I really look to styles of the past and look to update them with help of modern construction and materials.  I love looking at old vintage photos and current styles to make the classic styles fresh.

6.  I’m really attracted to the fact that the swimsuits are made in in the USA.  What are the benefits of manufacturing your product locally?  

The principal advantage is that I can drive 15 minutes and talk directly to my production people.  That greatly improves communication it also allows us to do smaller production runs.  We have not looked very hard at doing production out of state or overseas for that matter, we hope we never have to.  Our life is complicated enough as is, it is really nice to have a straightforward production process.

My thanks to Pamela for taking the time from her very busy schedule in order to let us have a glimpse into her world of design.

Photo copyright Popina.  Do not copy, pin or tumble!

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Made in the USA – Popina

I’m always interested in finding clothing that is manufactured in the US, and I’ve gotten pretty good at finding US made items in many categories.  So I was surprised that I’d not somehow run across Popina in my search for US made garments.  Okay, the truth is that I’ve not shopped for a swimsuit in 15 years, and the thought of it was too hard to even consider.

But when I got an email from the people at Popina, asking if I’d like to try a suit in the privacy of my own home, I took a look at their site, and then said yes.  The line is very much inspired by  vintage swimwear with the one-piece suits being reminiscent of the swimwear of the 1950s.  They also have a selection of tankini suits and two-piece suits.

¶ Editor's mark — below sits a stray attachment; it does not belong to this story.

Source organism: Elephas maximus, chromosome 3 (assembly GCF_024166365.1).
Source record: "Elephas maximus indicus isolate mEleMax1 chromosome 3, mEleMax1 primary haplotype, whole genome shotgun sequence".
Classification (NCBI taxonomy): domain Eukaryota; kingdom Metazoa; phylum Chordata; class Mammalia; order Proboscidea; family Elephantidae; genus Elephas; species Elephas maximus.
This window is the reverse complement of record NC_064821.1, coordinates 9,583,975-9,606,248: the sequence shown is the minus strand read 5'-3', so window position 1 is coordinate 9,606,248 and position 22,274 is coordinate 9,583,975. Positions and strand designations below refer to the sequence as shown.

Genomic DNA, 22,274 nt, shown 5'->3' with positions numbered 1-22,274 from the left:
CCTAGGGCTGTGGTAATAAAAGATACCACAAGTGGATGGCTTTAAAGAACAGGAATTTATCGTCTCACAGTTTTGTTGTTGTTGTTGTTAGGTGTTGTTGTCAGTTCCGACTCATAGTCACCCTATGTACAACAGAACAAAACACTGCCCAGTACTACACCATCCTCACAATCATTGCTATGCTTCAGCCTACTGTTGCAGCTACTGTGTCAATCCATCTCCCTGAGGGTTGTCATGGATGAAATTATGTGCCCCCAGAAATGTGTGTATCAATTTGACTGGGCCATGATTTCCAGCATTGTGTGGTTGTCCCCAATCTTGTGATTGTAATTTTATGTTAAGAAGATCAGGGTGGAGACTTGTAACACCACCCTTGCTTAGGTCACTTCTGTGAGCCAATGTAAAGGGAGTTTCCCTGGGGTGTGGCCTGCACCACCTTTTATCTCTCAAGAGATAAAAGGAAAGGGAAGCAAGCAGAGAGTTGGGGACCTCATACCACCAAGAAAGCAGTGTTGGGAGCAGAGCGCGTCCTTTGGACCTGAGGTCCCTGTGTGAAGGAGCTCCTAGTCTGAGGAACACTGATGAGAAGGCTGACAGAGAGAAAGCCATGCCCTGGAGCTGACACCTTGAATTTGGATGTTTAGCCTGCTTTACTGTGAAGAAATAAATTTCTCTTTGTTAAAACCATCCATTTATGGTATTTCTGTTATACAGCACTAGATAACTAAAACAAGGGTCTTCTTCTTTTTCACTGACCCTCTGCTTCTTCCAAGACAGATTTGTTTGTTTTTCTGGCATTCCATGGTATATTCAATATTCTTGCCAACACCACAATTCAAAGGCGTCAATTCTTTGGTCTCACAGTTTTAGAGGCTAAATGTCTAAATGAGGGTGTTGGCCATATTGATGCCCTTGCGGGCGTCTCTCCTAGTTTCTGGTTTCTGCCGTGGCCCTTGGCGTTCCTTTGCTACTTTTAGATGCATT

The Popina line is designed and made in Portland, Oregon.  As a nod to their city, they also carry Jantzen swimwear.  Jantzen was one of the great Portland companies that, unfortunately, is no longer made in the city.  They are, however, still in the swimwear business, with quite a few styles that are based on their designs of the past.

I chose the suit shown above, which Popina calls The Grace, from their retro swimwear collection.  When it arrived, I tried it on, and surprise of surprises, really liked the way it looked.  The fabric is nice and substantial, for a lack of better words.  At any rate, it is not thin and flimsy like so many of the swimsuits I’ve looked at in stores in recent years.  And the front and side seaming seemed to give a bit of a corset effect without feeling constraining.

The interior of the suit features a shelf bra. The front of the suit is fully lined, but the back is not.  I felt like the bra gave plenty of support, and added to the flattering line.  I really can’t say enough nice things about this suit.  It’s pretty, flattering, and well made in the USA.

If you live in the Portland area, there are two retail locations, and a new one will be opening next week.  Details are on their facebook page, along with a link to the newsletter (where you will find a 20% off coupon code good until March 13).

Soon, I’ll be featuring an interview with Popina designer and co-owner, Pamela Levenson.

Photos 1 and 4 are copyright Popina Swimwear.  Suit for review provided courtesy of Popina Swimwear.